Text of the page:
My adventures working and travelling overseas culminated in meeting the woman of my dreams and becoming a New Zealand citizen in both a formal and metaphorical sense. It is such a cliche to say this, but I was one of those who truly found myself by travelling the world. The growth I experienced in my self-awareness and efficacy was exponential to use the most understated term. Combining my travel with a transformative experience at two separate New Zealand universities, Otago and Auckland, turned me into a significantly better version of myself. Before starting my travels, there was no reason or method for me to predict that I would eventually return home with a teaching degree and a passion for pedagogy. Little did I know that it almost seemed fated, particularly as it came to supporting my brother.
Over six years had passed since I had seen my family. Things were not well with them. Their health and finances were in a risky state, and my brother was at the end of his run with public schooling, an ominous time for any family whose child has complex needs. In contrast, I was thriving in New Zealand, having found my niche in educational academia, honoured to receive a Masters scholarship to continue my work in critical pedagogies. I had also begun a family of my own. My wife and I had created a beautiful little creature, our first of three children to come. She was most certainly the apple of my eye, if not a bruised one, since she was incredibly colicky and exhausting to care for. Still, our challenges being young, first-time parents were nothing compared to what was going on back in my original home, The Great White North. Every time I called home, pangs of guilt electrocuted me through the phone line. At least for now, my academic career had to be put on hold. I had to decline the scholarship; it was time to go home to help my family.
From the moment my new young family and I stepped off the plane from the height of tropical, southern hemisphere summer into the grey, frigid reality of Toronto in January, things got very difficult. It was winter, and we were discontented. My brother was unrecognizable to me. He was physically massive, angry, and unstable. The light which beamed from his eyes as a chubby little boy had been replaced with an almost lobotomized, thousand yard stare. It was scary. All throughout his childhood, I was one of those people who could instantly make my brother happy; his idol, his leader. But now, he acted as though I was a complete stranger to him.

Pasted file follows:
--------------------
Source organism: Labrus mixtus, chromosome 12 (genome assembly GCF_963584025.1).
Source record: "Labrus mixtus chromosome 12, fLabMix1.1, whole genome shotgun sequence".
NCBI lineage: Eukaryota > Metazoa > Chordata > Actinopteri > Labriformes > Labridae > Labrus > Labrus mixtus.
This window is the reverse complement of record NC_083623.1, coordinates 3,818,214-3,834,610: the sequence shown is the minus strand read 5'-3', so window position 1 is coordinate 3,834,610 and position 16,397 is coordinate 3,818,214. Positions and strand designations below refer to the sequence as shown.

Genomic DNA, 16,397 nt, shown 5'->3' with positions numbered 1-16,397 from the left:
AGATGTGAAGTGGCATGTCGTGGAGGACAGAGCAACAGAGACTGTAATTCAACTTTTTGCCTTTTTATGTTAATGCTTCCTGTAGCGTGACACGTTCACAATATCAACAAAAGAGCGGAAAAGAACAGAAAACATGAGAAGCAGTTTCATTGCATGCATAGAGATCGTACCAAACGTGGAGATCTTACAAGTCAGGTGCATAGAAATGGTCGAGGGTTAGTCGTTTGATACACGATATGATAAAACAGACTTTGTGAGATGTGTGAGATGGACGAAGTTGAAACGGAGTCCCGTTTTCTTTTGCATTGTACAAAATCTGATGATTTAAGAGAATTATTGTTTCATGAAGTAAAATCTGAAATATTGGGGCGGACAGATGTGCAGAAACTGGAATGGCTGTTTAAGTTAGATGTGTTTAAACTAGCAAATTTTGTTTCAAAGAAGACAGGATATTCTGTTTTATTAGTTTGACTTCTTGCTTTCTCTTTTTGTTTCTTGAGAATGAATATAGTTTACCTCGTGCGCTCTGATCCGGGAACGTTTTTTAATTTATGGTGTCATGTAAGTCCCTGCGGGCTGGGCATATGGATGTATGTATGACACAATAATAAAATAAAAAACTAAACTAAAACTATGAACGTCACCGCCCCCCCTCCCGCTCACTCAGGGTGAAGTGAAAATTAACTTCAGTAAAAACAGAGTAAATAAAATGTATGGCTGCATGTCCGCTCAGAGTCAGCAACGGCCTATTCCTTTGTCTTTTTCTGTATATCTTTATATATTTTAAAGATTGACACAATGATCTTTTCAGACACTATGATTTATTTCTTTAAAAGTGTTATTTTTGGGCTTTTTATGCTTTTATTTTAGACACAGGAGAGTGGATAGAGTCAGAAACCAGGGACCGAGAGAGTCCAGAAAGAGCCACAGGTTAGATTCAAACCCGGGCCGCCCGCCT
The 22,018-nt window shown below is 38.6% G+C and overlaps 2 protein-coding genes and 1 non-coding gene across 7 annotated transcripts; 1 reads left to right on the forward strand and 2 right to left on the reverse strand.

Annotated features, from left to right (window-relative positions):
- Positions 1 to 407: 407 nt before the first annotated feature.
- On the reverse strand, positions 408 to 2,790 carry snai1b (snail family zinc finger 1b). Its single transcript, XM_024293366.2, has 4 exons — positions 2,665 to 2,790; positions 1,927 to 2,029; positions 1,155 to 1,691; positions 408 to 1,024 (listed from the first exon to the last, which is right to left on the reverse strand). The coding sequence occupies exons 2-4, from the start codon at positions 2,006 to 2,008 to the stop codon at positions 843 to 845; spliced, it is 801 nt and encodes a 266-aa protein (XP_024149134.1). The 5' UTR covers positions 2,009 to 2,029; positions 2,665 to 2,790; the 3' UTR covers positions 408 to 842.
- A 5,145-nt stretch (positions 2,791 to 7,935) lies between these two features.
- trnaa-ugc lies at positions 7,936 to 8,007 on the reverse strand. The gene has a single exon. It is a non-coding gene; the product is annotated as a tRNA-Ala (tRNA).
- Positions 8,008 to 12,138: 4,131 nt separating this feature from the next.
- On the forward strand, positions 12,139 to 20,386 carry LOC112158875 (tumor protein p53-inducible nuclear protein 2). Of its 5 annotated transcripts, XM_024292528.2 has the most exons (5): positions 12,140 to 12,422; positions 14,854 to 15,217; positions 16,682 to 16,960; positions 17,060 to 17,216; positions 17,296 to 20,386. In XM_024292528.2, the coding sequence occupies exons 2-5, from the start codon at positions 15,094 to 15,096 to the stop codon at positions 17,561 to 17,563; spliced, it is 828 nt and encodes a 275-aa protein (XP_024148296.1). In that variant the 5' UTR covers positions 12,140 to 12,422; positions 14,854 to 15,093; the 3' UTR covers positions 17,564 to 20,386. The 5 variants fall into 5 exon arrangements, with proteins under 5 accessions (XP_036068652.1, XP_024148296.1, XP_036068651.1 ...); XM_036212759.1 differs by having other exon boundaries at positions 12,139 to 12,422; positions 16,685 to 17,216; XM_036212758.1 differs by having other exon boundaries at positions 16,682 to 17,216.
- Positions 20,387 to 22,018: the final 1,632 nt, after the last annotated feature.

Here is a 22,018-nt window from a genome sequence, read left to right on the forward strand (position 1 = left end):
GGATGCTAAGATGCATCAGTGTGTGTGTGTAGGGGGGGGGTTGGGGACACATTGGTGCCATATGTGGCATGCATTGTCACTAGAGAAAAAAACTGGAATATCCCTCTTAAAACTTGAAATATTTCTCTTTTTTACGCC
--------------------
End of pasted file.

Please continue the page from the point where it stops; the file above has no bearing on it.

I’ll never forget the day when, for no apparent reason, he went up to my 1-year-old daughter and pushed her to the ground, incredibly perturbed about something no one else but he could understand. Being so stunned and angered by this incident, I had to get physical with him. I wondered to myself, “Am I going to have to fight my baby brother today? Will I have to fight with him every day?”
At this stage, I knew literally nothing about autism except for Hollywood portrayals like Rain Man. Even in the nineties, the diagnosis seemed far less common than today. Combine that with my parents having English as an exceptionally second language, and it meant two decades raising an autistic boy included absolutely zero awareness or strategies on how to help him. So, it was time for me to have a serious crash course. Oh, and I needed to find a job to pay the rent. If I were to tell you that my first full-time, public school job included teaching a student that was almost identical in exceptionalities to my own brother, you’d probably accuse me of writing a fictional tale with a too-perfect narrative arc, yes? Well, life sometimes has fun with you like that.